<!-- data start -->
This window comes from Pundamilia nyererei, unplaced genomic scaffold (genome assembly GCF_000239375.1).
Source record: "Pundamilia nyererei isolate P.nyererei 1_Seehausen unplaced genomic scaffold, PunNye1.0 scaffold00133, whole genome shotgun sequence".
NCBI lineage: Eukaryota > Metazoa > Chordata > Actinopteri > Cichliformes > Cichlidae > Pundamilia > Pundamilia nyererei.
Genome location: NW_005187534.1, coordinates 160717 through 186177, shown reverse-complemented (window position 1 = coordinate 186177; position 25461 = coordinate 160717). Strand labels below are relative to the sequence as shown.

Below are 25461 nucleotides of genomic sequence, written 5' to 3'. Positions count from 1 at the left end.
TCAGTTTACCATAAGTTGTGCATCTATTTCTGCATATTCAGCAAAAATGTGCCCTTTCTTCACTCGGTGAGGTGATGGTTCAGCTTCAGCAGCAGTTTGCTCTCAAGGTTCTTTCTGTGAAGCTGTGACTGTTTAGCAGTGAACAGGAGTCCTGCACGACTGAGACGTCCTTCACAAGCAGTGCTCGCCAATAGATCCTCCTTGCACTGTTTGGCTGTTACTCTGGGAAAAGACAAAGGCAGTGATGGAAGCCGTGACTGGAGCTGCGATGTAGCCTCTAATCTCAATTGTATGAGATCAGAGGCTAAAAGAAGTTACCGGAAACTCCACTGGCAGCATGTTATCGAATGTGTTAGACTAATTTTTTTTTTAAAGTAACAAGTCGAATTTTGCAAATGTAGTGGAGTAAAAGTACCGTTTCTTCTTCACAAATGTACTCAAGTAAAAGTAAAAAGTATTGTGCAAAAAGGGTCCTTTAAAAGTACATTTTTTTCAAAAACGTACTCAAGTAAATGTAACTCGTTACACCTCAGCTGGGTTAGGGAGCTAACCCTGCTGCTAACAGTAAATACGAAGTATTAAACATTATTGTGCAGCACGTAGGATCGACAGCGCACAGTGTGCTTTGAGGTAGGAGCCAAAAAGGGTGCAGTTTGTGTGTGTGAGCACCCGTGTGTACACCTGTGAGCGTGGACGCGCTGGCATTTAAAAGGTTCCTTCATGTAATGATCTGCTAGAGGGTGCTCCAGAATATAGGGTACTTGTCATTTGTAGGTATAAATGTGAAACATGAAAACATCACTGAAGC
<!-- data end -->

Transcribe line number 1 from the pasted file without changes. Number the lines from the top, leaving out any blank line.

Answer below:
This window comes from Pundamilia nyererei, unplaced genomic scaffold (genome assembly GCF_000239375.1).